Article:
Alfonso tried to buy land in Santa Barbra Honduras after he was deported. He paid a certain family for the land then they changed their mind. One of the family members did not want to return his share of the money and tried to murder Alfonso with a machete instead. His hand was cut off, he lost hearing in one ear and sight in one eye. His nose and part of his mouth were almost cut off, his neck was slit and he very nearly died. But Alfonso is a miracle.
He is also resilient. Many people in his shoes would have just given up. But Alfonso recovered and started farming a different piece of land. We visited his farm which is a forty-five-minute walk up a mountain from his house. He keeps the land cleared with a machete. We are in pretty good shape but this walk alone is exhausting. Alfonso has planted hundreds of coffee trees and recently planted 1000 Yuca by himself. Alfonso loves the Lord and while he doesn’t have a church to attend, he is our new disciple and reads two pages in his bible every day. We are working to get him a prosthetic hand. Unfortunately, that probably won’t happen before January.
Even so, God is a dot connector.
Alfonso used to care for horses and attend church in Ohio.
As it turns out our good friend Matt Burris who used to pastor in our home church in Hawaii moved back to the mainland. The people Alfonso used to work for are Matt’s current pastors.
Seriously what are the odds?!
We can’t wait to see what the Lord has in store.
Living off base means perfecting the art of shopping in the Sunday street market. It’s something like a farmer’s market in the USA. Another new friend Jenny is a master “marketeer” and even teaches Paulete a thing or two.
Living in the mountains in Honduras also means learning to roast your own coffee Honduran style. Jenny is Cathy’s roasting teacher. It’s safe enough here in Cerro Azul for Cathy to walk the three and a half miles to Jenny’s house by herself. That is not the case in the places we normally do ministry.
Jenny learned the recipe from her mom. The process begins with roasting rice.
Then coffee is added
Then cinnamon and pepper
Then the coffee is ground and bagged.
The whole process takes about four hours.
At this time we are pursuing God, coaching our Gap year racers online, building the website, and developing a scholarship program to help families who can’t afford to send their children to school.
Stay tuned for our upcoming devotional.
In about ten months. I’ve always wondered what my father and grandfather(s) thought about life and God etc.… The older I get the more I wonder and seek out wisdom and wise counsel from elders. There are a couple who are still alive. While our children and grandchildren might still be in the “we don’t give a rip what you think” stage of life. Given our experience, we suspect that will change as they mature and come face to face with the abject fragility and shortness of life on here earth. Tomorrow is not promised and we won’t always be here. So just in case they ever get curious, Cathy and I are writing together. It’s a fun side gig and we want to leave something behind.
Speaking of our DEVOTIONAL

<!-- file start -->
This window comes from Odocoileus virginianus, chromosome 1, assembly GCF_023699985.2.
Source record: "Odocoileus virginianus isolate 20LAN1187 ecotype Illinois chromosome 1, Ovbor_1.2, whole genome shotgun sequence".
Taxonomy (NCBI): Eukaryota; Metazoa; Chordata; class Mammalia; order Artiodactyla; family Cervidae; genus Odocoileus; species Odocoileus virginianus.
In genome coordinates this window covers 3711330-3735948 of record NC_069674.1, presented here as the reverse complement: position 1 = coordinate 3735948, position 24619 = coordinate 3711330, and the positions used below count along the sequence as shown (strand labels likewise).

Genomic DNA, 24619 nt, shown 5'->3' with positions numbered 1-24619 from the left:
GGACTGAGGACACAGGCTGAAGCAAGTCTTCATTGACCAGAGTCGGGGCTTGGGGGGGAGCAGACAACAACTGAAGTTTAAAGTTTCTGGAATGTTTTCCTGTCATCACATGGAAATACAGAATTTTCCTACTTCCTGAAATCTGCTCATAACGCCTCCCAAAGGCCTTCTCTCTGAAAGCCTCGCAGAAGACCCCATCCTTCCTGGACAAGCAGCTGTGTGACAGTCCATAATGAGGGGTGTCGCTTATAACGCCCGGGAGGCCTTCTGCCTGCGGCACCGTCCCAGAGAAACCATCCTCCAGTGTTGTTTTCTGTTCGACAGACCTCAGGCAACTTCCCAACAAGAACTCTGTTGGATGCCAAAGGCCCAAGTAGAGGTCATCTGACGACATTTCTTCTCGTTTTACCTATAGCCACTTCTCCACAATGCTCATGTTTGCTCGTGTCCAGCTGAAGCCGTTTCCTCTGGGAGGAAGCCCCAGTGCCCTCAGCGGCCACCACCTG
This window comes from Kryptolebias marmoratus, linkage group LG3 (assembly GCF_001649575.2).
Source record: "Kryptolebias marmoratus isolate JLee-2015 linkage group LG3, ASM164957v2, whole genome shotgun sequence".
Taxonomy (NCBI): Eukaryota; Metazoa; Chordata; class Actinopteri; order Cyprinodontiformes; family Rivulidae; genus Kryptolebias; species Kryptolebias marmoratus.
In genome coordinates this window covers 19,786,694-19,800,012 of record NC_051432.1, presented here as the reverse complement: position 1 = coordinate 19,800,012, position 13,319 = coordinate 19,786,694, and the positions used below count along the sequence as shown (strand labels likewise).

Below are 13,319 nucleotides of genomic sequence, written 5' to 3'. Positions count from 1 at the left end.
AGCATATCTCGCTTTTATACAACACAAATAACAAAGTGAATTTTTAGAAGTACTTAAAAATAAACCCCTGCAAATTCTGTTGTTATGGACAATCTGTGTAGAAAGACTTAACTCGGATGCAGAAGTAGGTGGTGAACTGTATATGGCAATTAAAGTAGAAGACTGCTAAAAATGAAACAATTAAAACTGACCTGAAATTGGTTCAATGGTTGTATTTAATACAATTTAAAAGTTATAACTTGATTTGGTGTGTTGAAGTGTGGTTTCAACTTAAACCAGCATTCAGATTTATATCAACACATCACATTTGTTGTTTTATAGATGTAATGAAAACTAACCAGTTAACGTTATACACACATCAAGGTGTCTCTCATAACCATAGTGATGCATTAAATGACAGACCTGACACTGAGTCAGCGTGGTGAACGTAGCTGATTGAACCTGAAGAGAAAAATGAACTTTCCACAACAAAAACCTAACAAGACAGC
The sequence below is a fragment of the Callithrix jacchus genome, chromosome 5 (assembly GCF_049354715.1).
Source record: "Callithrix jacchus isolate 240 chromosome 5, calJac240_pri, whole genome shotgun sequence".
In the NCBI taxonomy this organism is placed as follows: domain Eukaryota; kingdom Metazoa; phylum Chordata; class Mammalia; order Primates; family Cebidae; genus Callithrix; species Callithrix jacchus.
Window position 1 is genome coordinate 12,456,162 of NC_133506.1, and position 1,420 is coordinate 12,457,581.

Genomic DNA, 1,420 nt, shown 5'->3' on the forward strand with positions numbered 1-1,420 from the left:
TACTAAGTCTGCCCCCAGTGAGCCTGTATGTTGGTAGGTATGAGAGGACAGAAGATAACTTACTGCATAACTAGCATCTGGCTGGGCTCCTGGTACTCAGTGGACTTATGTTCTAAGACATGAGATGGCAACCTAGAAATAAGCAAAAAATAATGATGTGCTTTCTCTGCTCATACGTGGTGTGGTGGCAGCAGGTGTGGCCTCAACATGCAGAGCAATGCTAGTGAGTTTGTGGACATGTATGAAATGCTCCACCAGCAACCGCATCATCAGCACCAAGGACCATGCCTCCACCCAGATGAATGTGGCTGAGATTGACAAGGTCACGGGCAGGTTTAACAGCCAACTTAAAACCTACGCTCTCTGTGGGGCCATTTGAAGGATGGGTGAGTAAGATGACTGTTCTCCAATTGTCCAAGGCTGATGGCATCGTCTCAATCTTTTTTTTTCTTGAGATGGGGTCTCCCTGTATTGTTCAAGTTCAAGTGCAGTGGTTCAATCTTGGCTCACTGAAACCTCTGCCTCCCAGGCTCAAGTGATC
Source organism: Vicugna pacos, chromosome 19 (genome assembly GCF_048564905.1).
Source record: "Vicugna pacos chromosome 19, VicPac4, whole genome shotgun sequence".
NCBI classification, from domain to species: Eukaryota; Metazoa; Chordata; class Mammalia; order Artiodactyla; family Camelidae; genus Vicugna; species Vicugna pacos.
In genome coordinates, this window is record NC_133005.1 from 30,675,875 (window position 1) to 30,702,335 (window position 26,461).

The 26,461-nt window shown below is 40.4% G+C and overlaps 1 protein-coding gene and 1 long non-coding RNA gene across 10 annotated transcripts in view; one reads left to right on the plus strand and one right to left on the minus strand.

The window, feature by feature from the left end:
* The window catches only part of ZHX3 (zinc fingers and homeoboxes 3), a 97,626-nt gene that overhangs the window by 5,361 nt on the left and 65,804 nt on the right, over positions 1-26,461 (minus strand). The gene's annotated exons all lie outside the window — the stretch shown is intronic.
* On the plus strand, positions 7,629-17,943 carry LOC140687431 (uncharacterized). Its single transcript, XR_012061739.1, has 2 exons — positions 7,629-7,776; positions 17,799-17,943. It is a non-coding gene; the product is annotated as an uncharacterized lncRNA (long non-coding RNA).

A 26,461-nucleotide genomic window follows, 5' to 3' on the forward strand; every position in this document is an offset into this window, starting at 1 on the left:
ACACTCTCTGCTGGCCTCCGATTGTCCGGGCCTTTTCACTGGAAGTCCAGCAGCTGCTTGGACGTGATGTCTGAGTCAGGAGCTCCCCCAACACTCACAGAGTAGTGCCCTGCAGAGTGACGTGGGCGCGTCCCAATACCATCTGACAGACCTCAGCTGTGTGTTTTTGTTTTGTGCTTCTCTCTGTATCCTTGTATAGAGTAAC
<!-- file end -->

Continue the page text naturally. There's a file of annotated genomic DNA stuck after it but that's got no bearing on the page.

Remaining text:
A word on fear…
There is a lot of fear permeating society lately with the advent of things like the Novel Corona Virus. Non specific anxiety and depression are off the charts with our youth. Here is one of our recent devotional entries that seems relevant at this time. We hope it serves as a reminder and brings you peace.
For God has not given us a spirit of fear, but of power and of love and of a sound mind. 2 Tim 1:7
When crises come as they inevitably will and do, there are always two extremes; alarmism, and apathy. Alarmists go from crisis to crises and live perpetually in the “wars and rumors of wars” of Mathew 24. Meanwhile those prone to apathy which in the eyes of the world often looks like optimism proclaim, “don’t be so negative!” “…relax, eat, drink, be merry.” Luke 12:19
Neither apathy or alarmism is correct.
Tomorrow is never promised and all our lives are like a vapor. James 4:13-14
As Christians, it doesn’t matter if we live one more day or ten thousand. If we have laid down our lives and picked up our cross then our treasure is laid up in heaven Mat 6:19-21 We have been given a spirit of love and the assurance that allows us to keep God’s priorities and promises at the forefront of our minds. We have the power of Truth and His word. We have been given a sound mind that allows us to remain calm and at peace amidst tribulation – however that may appear. John 14:27. It doesn’t matter if we are on a beach in paradise or under machine gunfire in some dark corner of the world. Our blessed assurance does not change. His attendant peace shouldn’t either. At the end of the day, the only question that matters is, “am I in God’s will?”
Being in God’s will means walking in Truth. It is being in an intimate relationship with Him via Holy Spirit every day. Jesus likened Holy Spirit to oil and believers as lamps. One thing is certain. If you haven’t put oil in your lamp today you’ll end up like the foolish virgins who freaked out in Mat 25:1-13 tomorrow. One thing is certain. All things eventually come to an end. Fear is a sure sign of an oil shortage.
Truth is the only ANTIDOTE.
It is also the only real source of Hope In Time.